Koonin joined Turner in February 2000 as a head of TNT, eventually taking over the entire entertainment division, which also includes TBS, TruTV and TCM. He led both TNT and TBS into original scripted programming and spearheaded their rebrands with slogans “We Know Drama” (TNT) and “Very Funny” (TBS). He leaves the division in good shape. TNT traditionally has commanded the highest ad prices in basic cable and has produced a string of major hits in the past decade with The Closer, spinoff Major Crimes and Rizzoli & Isles, while TBS has been running high with off-network Big Bang Theory. TruTV is going through some rough times, with Koonin last year tapping MTV’s Chris Linn to lead a turnaround. Here is Koonin’s internal memo announcing the departure, in which he quotes Green Day’s Time Of Your Life, as well as the memo by Levy:
I set my guiding principle as a very young man that living in Atlanta, the home of my family and friends for multiple generations, was the key for lifetime happiness. For the past 28 years, I have been able to live and work in a senior leadership role in my hometown for two fantastic companies. I was very lucky to be a part of Coca-Cola’s incredible global growth in the 80′s and 90′s.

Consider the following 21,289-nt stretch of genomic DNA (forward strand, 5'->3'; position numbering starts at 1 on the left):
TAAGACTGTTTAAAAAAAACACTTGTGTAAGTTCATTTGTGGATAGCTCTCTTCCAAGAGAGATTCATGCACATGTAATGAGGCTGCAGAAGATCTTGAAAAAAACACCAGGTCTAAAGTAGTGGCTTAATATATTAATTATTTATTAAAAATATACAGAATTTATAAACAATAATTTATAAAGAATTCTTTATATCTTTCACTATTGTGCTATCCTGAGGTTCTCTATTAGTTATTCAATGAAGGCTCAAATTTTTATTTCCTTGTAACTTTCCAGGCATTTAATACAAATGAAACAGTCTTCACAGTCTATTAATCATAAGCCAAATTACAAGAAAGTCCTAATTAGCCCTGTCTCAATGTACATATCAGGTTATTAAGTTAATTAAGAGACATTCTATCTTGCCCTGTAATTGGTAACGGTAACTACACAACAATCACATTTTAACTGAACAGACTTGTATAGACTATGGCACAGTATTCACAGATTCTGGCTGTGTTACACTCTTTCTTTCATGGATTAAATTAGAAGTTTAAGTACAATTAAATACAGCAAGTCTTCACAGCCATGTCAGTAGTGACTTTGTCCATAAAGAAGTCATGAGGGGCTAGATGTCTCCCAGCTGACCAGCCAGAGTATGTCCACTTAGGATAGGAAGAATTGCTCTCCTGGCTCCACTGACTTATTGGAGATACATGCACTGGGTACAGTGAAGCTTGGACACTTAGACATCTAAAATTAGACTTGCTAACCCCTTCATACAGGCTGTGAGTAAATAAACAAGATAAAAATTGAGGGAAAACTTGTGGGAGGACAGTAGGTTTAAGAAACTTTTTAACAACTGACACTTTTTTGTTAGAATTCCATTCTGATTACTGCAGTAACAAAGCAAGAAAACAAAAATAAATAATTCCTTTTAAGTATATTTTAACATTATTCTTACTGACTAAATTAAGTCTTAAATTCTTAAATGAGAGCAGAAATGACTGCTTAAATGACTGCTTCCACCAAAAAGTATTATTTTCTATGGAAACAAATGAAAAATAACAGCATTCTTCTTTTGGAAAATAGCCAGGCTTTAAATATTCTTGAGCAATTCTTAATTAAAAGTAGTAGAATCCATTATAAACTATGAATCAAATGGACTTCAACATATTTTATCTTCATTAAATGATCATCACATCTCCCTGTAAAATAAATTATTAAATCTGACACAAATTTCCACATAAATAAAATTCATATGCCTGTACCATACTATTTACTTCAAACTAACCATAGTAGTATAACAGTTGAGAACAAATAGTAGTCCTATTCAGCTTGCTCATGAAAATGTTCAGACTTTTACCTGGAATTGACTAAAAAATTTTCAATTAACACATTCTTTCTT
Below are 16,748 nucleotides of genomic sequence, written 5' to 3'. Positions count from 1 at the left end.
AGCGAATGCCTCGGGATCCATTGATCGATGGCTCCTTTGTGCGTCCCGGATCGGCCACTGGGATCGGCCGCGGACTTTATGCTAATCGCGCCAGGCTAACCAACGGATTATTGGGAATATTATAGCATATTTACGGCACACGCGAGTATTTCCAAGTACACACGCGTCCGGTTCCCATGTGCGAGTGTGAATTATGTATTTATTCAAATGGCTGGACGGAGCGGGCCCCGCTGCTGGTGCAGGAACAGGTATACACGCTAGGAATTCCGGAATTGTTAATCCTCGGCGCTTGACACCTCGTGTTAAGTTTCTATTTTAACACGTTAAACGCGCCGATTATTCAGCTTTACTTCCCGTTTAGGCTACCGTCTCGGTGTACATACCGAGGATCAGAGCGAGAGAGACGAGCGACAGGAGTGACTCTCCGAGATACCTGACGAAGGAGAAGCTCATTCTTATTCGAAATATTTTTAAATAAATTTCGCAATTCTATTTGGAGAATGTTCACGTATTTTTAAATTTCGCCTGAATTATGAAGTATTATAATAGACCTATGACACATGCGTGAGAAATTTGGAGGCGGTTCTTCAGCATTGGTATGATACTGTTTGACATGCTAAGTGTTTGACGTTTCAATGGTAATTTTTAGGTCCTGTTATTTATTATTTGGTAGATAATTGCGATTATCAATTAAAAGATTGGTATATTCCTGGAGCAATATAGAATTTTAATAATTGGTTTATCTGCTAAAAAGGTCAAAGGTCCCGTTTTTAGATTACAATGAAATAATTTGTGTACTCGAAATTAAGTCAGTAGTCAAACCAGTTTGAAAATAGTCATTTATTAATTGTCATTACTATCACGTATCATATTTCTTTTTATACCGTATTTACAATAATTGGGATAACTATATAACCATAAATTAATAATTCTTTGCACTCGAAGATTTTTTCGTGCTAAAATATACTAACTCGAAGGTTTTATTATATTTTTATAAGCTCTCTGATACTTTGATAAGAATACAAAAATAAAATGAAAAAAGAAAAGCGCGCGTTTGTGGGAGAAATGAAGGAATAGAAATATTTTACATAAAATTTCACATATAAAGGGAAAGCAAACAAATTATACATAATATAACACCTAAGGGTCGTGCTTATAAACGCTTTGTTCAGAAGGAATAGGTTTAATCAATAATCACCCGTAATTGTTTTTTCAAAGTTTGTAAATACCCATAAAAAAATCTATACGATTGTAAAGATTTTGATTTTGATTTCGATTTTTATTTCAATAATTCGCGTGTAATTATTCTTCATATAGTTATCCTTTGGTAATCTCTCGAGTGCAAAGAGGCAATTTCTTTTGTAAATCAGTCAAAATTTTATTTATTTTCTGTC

In February 2000, I walked into Turner Broadcasting after being invited to run TNT. I was 42 years old, had a full head of brown hair and dreams of taking the consumer lessons I learned from Coca-Cola and apply them to TV. I am truly gratified in saying that TNT, TBS, TCM and truTV have become familiar and beloved brands to TV viewers all over the USA.